You’ve undoubtedly noticed that you’re not routinely nagged for a password when you use your Mac’s email client, nor do you have to enter passwords for many of the networks you use. And the reason is because those passwords are stored by the Mac OS in keychains—protected repositories for this kind of data.
In this video I show you how to use Keychain Access to recover passwords you can no longer recall. In addition, I demonstrate how to repair a corrupt keychain, which can lead to websites not opening as you expect and constant calls for you to enter email passwords.
Browsing a Flash-based website on your iOS device, and want to send it to your Mac? If you have an iCloud account, it's easy to use Safari’s Reading List to swap links between your Mac and your iPhone, iPod touch, or iPad.
The Finder's Arrange By menu has been around for a while, but a lot of users don't know it's there. In OS X Lion, it's become a really handy tool for organizing, managing, and navigating through your files and folders. Here's how it works and some tips for making the most of it.
You don’t need to spend a lot of money to improve the external audio output on your iPad. For around $10, you can attach a SoundJaw to your iPad, and enjoy the boost in volume. I show you how this simple accessory works in the latest video from the Macworld | iWorld show floor.
If you’re looking to extend the battery life on your mobile devices, consider the HyperJuice Plug. I give you a visual tour of this power-packed accessory in the latest video from the Macworld | iWorld show floor.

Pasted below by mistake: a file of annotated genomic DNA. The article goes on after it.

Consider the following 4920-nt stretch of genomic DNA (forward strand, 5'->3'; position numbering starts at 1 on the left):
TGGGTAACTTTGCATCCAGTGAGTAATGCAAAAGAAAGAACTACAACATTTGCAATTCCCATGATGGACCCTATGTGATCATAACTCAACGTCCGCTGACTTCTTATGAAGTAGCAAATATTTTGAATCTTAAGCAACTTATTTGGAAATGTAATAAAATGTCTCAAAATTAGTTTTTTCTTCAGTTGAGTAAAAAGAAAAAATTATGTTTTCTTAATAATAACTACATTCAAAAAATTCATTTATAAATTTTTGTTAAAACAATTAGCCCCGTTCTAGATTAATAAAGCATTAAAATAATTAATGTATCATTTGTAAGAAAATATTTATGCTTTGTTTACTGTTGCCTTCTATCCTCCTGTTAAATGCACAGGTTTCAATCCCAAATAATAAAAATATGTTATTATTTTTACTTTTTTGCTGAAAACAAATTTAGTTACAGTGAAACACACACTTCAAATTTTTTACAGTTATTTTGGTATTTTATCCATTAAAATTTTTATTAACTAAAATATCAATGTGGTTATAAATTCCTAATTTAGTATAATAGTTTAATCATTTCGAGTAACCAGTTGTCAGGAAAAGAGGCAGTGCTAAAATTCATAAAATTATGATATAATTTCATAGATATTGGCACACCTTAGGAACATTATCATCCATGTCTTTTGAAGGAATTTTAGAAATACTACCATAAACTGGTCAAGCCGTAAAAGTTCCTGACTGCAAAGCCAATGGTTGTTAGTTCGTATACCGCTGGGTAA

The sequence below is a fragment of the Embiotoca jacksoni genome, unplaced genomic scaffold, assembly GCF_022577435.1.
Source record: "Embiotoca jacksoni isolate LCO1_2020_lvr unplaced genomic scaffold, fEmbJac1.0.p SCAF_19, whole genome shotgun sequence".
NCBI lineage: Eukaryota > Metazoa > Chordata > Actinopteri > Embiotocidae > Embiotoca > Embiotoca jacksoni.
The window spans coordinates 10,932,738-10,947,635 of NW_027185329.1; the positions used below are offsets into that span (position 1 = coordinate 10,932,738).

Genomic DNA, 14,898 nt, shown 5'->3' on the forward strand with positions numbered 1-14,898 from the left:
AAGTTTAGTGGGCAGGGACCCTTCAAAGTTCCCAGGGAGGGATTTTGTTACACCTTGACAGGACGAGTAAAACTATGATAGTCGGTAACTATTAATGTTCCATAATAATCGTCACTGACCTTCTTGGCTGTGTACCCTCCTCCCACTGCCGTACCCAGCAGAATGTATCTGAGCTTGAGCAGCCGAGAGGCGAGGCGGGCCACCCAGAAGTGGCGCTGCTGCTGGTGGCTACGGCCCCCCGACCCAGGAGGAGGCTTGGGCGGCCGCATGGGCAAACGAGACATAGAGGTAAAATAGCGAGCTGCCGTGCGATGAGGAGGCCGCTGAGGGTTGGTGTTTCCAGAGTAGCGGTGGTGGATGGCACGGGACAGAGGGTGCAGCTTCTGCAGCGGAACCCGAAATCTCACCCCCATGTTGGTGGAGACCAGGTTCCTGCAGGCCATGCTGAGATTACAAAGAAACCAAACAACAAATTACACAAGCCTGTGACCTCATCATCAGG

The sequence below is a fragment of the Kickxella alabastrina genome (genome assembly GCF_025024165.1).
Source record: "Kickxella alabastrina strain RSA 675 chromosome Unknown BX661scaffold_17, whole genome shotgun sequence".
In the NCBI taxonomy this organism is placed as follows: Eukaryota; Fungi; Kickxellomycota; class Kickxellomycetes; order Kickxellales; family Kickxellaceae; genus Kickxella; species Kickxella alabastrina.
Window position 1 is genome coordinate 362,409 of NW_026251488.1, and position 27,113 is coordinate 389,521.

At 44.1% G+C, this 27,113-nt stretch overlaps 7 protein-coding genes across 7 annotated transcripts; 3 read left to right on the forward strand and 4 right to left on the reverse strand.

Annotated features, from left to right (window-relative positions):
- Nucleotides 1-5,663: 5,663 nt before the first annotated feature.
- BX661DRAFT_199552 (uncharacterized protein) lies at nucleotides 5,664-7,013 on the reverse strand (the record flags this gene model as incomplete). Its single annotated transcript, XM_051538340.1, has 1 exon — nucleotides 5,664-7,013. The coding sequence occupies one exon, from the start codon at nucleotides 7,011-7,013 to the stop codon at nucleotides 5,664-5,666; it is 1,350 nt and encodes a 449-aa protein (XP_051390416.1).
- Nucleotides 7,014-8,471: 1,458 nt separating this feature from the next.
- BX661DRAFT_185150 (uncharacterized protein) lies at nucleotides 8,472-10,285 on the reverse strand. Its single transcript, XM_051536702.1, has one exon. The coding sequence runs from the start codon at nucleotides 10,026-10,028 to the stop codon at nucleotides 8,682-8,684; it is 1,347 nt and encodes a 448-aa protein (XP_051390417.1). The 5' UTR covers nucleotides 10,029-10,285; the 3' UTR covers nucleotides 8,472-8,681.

Great as the iPad is, some people would prefer not to use its onscreen keyboard, particularly if they’ve got a lot of typing to do. Then again, carrying around a separate keyboard for your tablet can be a bit of a hassle.
Enter iKeyboard, which bills itself as an ideal travel companion for iPad-toting touch typists. I stop by the iKeyboard booth on my tour of the Macworld | iWorld show floor for a brief video demonstration.
App maker Global Delight wants to make mobile video editing less of a chore and more of a game. That’s the idea behind Game Your Video, an iPhone video-editing app introduced at this week’s Macworld | iWorld.
By simply swiping and tapping buttons, you can use Game Your Video to add a number of visual effects, filters, and sounds. I’ll show you exactly how it works in this video shot on the Macworld | iWorld show floor.